A new egg has just arrived, and Little Pip?s parents are so excited! Little Pip doesn?t understand what all the fuss is about?it seems like all anyone cares about is that boring old egg. Still, when danger strikes, Pip learns to help as much as she can. After a long, harsh winter, the egg finally cracks open, and Pip is thrilled to meet her baby brother, Sam, for the very first time! Lyrical text and charming illustrations illuminate this heartwarming exploration of the uncertainties children experience as their ...
A new egg has just arrived, and Little Pip’s parents are so excited! Little Pip doesn’t understand what all the fuss is about—it seems like all anyone cares about is that boring old egg. Still, when danger strikes, Pip learns to help as much as she can. After a long, harsh winter, the egg finally cracks open, and Pip is thrilled to meet her baby brother, Sam, for the very first time! Lyrical text and charming illustrations illuminate this heartwarming exploration of the uncertainties children experience as their families expand.
Little Pip, in her third outing, feels snubbed due to the "large, white oval" at her mother's feet. Pip commiserates with her friend, Merry, whose family is also expecting a chick. But when Chapman's acrylic landscape is slashed with sleet, Pip helps keep the egg warm, and on a sunny day when her brother cracks through the egg, Pip names him Sam. The displacement issues addressed are typical, but translate well to this tight-knit penguin community; readers awaiting a similar arrival will relate to Pip's mixed emotions. Ages 3–7. (Dec.)
- Heidi Hauser Green
Little Pip the penguin is happy as an only child. When the egg arrives on Mama's feet, Little Pip is not happy to find her parents preoccupied with it. There is no place for Little Pip to sleep now. Worse still, she has no parents to play with; when Mama goes in search of food, Papa has to hold the egg on his feet. When Papa goes fishing, Mama has to hold it on her feet. As happy as her parents are, singing about the promise of the egg to "make our family just right," Little Pip is miserable. She's not the only one. Her friend Merry, whose parents also have an egg, is likewise unhappy. The two commiserate about their woe and run away to play when a storm arrives. Both young penguins realize their family eggs are in danger. They run home, as fast as they can, to help keep their parents' eggs safe from the storm. Time passes. Little Pip takes her responsibility seriously. Then, the egg hatches. Suddenly, Little Pip sees that she hasn't just been protecting an egg; she's been protecting a brother. It is love at first sight as Little Pip sings, "Welcome, chick, you lovely chick. What a wonderful, glorious sight. Little brother, I name you Sam. You make our family just right." It's the happiest ending of all. Readers familiar with other Little Pip books—Where Is Home, Little Pip? and Don't Be Afraid, Little Pip—will enjoy this latest penguin adventure. New readers will surely enjoy those titles, too. Reviewer: Heidi Hauser Green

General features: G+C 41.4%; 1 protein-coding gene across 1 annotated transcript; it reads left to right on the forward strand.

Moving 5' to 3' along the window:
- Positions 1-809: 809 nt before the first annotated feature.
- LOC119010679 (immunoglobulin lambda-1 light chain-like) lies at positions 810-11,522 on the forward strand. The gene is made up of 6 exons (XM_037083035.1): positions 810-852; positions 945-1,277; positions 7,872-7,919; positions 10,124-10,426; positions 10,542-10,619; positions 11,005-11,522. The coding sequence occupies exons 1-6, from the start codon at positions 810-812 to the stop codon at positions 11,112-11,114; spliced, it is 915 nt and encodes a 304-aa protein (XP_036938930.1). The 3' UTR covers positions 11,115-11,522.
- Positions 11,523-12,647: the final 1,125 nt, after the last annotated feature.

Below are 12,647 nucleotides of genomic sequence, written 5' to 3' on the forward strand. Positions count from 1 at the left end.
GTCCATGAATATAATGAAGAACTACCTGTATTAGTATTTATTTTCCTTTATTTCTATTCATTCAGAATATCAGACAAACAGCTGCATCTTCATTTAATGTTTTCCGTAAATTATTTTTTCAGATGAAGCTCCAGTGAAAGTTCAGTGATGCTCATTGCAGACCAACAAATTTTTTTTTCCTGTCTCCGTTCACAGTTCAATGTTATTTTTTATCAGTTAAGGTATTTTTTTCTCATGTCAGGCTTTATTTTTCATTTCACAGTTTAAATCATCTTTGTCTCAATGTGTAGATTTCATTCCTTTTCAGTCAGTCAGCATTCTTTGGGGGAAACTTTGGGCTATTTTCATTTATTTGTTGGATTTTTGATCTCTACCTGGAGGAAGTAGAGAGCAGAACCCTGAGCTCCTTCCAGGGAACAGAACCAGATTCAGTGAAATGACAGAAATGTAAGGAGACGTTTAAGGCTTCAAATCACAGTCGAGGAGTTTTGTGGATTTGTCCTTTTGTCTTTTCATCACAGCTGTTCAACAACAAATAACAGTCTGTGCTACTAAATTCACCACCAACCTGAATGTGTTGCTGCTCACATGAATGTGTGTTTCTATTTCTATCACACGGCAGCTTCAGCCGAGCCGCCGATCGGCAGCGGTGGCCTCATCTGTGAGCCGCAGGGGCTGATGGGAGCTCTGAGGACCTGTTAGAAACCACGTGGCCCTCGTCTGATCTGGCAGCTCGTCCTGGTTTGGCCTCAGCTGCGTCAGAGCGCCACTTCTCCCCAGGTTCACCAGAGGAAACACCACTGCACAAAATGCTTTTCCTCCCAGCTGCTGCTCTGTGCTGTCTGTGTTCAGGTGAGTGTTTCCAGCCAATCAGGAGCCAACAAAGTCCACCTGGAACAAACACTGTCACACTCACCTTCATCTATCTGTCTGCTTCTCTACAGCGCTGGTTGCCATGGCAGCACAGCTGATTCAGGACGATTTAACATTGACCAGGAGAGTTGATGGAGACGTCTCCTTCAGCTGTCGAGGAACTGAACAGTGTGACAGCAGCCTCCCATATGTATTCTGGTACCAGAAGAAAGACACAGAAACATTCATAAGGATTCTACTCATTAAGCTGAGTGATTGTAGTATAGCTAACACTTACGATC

School Library Journal
PreS-Gr 2—In this third book about Little Pip, the young penguin wonders what is so special about the egg her parents are so carefully protecting. She experiences all the feelings that single children have when they discover that they are about to have a new sibling. Her parents don't seem to have time or room for her any more, and "I should be enough," she thinks. Her best friend, Merry, also cannot understand what the fuss is all about in her family. The two go off to play, but when a storm comes, Pip rushes back to help her father keep the egg warm and safe. When it finally hatches, she welcomes her baby brother and is happy to see all of the other penguin families with their new members. Lovely full-bleed illustrations in soft colors depict the rough texture of the Antarctic land and the harsh weather. Little Pip's expressions and body language reflect her moods of curiosity, insecurity, concern, and joy. Wilson and Chapman have once again produced an endearing book about a situation with which children can easily identify. Pip, Pip, hooray!—Martha Simpson, Stratford Library Association, CT
Karma Wilson is the bestselling author of several picture books for Simon and Schuster, including the Bear series and Where is Home, Little Pip? Karma lives in Idaho, USA.
Jane Chapman has illustrated numerous picture books, including Bear Snores On and the Happy and Honey books by Laura Godwin. She lives with her family in Dorset, England.